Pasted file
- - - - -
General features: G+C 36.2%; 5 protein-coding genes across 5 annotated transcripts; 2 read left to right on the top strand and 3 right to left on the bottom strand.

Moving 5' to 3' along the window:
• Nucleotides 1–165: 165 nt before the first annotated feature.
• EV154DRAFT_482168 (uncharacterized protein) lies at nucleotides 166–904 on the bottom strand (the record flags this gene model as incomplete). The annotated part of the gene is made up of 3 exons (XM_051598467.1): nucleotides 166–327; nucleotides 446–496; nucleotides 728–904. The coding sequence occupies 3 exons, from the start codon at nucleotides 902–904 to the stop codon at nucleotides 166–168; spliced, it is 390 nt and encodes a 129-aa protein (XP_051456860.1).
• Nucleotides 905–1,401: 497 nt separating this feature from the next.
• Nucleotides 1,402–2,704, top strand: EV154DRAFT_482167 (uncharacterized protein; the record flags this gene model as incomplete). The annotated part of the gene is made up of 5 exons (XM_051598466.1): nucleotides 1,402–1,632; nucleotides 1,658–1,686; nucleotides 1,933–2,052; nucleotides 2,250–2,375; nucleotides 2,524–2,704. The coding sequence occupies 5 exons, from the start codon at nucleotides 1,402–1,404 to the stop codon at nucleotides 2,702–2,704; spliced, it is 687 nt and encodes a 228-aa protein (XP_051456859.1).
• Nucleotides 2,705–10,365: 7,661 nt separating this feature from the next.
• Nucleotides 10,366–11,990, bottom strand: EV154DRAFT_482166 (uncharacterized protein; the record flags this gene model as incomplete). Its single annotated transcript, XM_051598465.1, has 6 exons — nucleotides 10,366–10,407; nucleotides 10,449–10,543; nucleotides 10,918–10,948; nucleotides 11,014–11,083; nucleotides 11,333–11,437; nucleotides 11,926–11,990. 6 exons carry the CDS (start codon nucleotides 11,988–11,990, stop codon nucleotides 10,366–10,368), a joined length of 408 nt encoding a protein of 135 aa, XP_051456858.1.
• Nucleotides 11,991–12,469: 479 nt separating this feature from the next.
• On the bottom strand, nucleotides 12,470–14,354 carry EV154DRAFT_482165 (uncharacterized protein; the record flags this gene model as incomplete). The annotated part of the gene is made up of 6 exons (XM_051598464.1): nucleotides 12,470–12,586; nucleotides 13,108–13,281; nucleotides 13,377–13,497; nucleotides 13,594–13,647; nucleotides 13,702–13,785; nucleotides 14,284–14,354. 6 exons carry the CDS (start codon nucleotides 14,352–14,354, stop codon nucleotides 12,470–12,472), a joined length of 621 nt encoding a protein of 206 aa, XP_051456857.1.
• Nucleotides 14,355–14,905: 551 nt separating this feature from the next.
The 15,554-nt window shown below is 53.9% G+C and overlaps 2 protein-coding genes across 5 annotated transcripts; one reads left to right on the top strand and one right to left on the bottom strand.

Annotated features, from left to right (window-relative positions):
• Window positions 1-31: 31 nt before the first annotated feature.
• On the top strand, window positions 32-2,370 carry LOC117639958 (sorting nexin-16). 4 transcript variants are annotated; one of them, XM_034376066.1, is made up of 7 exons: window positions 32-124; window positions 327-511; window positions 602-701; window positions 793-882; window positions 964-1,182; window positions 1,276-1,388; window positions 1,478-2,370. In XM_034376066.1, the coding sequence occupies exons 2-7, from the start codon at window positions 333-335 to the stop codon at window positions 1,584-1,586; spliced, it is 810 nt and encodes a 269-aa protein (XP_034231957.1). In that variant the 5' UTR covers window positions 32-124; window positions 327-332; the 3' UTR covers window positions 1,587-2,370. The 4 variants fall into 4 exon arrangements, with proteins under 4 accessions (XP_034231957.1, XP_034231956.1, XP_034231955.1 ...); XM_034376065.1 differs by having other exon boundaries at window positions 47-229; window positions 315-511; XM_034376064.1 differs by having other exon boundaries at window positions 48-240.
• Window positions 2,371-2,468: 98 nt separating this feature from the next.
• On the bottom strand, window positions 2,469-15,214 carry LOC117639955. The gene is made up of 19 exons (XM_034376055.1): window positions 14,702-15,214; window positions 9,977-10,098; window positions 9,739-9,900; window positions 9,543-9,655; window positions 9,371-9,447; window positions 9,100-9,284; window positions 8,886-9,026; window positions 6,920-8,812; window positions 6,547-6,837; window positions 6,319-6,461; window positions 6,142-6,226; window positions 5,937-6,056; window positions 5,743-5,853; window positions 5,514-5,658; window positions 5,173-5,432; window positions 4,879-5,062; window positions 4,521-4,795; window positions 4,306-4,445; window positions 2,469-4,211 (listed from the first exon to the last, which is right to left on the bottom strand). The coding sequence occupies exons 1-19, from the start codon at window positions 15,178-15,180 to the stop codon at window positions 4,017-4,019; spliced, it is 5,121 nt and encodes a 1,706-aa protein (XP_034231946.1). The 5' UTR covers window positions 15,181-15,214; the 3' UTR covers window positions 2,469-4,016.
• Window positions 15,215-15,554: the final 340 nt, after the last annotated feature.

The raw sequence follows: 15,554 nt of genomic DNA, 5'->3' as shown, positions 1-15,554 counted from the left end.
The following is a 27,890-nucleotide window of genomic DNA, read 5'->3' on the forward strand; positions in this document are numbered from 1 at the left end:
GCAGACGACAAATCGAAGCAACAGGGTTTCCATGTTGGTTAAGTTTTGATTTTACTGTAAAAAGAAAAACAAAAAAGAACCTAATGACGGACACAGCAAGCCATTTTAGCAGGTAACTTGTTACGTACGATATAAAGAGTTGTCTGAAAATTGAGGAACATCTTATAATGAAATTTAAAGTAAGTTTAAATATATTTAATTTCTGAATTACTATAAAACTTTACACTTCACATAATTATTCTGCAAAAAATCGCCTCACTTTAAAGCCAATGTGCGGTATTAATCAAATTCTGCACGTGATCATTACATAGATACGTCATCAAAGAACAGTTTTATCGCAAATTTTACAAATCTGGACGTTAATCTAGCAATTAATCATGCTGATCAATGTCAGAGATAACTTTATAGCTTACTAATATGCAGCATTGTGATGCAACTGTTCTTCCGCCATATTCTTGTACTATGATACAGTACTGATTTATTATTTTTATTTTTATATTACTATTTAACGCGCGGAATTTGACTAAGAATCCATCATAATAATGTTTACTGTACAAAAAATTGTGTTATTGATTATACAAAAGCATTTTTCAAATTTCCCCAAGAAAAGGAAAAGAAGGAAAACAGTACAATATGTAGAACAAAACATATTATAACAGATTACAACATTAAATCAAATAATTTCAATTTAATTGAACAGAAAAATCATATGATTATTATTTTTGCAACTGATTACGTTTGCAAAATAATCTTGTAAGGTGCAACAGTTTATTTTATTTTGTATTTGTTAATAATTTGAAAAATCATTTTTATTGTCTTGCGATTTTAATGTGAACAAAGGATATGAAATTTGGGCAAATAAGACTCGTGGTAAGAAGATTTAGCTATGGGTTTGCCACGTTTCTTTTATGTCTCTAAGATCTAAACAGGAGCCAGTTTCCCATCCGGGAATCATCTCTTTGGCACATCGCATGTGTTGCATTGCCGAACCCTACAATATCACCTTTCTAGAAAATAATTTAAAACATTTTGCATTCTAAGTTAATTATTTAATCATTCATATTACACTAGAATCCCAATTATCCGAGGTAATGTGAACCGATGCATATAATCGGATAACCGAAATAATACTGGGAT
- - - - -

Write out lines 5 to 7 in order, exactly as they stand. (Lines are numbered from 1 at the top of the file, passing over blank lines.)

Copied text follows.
• Nucleotides 905–1,401: 497 nt separating this feature from the next.
• Nucleotides 1,402–2,704, top strand: EV154DRAFT_482167 (uncharacterized protein; the record flags this gene model as incomplete). The annotated part of the gene is made up of 5 exons (XM_051598466.1): nucleotides 1,402–1,632; nucleotides 1,658–1,686; nucleotides 1,933–2,052; nucleotides 2,250–2,375; nucleotides 2,524–2,704. The coding sequence occupies 5 exons, from the start codon at nucleotides 1,402–1,404 to the stop codon at nucleotides 2,702–2,704; spliced, it is 687 nt and encodes a 228-aa protein (XP_051456859.1).
• Nucleotides 2,705–10,365: 7,661 nt separating this feature from the next.